-          - Intercept a friend, neutral or fishing boat to ask for information

-          - Collect information in friendly or neutral ports

-          - Collect information in the papers seized in a captured enemy ship (logbook, signal book, orders, letters,…) – when they were not destroyed by the captain before the capture – or from prisoners

-          - etc.

 In the smuggler career, intelligence on the Revenue movements and intentions would come from informed people ashore and communicated by signal or lights.

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1.       2. Contact with enemy, identification of strange ships as friend or foe and assessment of the level of threat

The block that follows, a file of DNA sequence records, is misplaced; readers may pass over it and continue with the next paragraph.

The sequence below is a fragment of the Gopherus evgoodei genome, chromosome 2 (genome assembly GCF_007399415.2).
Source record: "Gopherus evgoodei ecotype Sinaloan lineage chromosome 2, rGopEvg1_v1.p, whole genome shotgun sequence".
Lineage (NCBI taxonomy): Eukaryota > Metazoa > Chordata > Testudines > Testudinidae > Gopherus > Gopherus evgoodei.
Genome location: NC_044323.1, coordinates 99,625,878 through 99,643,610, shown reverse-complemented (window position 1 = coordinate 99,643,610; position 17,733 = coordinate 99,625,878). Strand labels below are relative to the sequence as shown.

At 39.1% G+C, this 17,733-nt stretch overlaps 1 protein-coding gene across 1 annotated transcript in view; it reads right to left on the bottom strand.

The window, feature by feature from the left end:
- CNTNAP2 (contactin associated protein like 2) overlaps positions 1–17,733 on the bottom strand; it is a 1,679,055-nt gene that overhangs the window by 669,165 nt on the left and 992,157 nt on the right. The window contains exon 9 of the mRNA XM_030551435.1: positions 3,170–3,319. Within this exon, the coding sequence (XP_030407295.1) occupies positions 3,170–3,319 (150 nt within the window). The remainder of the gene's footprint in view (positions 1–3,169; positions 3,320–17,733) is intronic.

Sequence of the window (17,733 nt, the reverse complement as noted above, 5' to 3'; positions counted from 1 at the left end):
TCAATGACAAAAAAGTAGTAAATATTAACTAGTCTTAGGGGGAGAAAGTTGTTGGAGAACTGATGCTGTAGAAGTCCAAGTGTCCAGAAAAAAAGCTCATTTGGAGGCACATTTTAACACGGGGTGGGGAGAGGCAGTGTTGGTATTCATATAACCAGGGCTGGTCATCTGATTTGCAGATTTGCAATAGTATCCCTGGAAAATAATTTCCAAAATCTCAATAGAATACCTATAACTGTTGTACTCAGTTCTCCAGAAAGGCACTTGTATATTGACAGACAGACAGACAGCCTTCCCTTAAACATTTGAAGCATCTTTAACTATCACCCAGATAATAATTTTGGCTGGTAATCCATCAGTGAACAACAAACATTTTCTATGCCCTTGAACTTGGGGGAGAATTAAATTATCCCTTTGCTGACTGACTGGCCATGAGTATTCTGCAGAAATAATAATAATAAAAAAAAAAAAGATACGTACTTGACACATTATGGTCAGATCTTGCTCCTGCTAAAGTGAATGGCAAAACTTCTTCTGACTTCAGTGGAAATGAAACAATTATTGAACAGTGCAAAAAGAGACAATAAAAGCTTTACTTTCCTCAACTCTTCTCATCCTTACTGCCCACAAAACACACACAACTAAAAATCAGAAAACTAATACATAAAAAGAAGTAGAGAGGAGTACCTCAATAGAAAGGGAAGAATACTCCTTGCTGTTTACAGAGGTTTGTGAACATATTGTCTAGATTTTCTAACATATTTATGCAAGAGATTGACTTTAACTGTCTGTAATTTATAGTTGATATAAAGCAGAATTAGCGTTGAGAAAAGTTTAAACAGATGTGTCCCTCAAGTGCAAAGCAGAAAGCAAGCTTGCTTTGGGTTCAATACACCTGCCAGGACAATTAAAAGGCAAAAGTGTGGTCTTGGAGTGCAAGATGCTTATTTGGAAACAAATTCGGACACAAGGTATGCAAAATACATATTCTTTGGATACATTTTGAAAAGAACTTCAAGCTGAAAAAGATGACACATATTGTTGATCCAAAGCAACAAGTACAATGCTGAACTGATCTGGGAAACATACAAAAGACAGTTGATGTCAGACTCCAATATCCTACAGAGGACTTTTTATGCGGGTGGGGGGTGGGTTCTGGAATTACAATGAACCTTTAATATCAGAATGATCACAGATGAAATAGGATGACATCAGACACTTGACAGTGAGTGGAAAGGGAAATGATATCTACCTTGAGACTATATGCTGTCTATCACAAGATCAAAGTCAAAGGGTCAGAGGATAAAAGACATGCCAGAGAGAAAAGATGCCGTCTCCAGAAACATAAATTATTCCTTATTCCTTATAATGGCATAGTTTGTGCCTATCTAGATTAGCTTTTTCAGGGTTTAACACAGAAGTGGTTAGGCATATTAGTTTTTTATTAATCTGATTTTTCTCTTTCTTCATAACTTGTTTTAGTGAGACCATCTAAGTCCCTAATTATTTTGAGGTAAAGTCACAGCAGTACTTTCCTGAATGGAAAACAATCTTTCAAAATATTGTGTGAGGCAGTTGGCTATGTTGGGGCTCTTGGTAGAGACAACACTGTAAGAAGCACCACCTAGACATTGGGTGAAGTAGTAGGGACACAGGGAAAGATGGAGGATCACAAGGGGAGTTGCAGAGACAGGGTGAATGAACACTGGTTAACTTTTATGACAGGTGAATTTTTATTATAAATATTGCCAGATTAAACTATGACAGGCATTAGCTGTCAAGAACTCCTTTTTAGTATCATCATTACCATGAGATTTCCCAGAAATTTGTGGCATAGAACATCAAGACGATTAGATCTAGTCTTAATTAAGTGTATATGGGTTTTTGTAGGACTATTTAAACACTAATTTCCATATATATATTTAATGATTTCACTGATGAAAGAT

Identifying strange ships as friend, neutral or foes was one of the main challenges for a captain, especially when his ship had been for long at sea without news from ashore on the development of war (this could have importance in prize courts). When an enemy ship was identified, the captain had also to assess, with the help or not of his first lieutenant/watch officer, the level of threat in order to decide to attack or flee.

Identification as friend or foe and assessment of the level of threat would be based on:

  •           the type and the aspect of the ship, but taking into account that

o    an enemy ship could have been recently captured and integrated into the Navy or commissioned as a privateer

o   a merchantship could have been converted into an armed privateer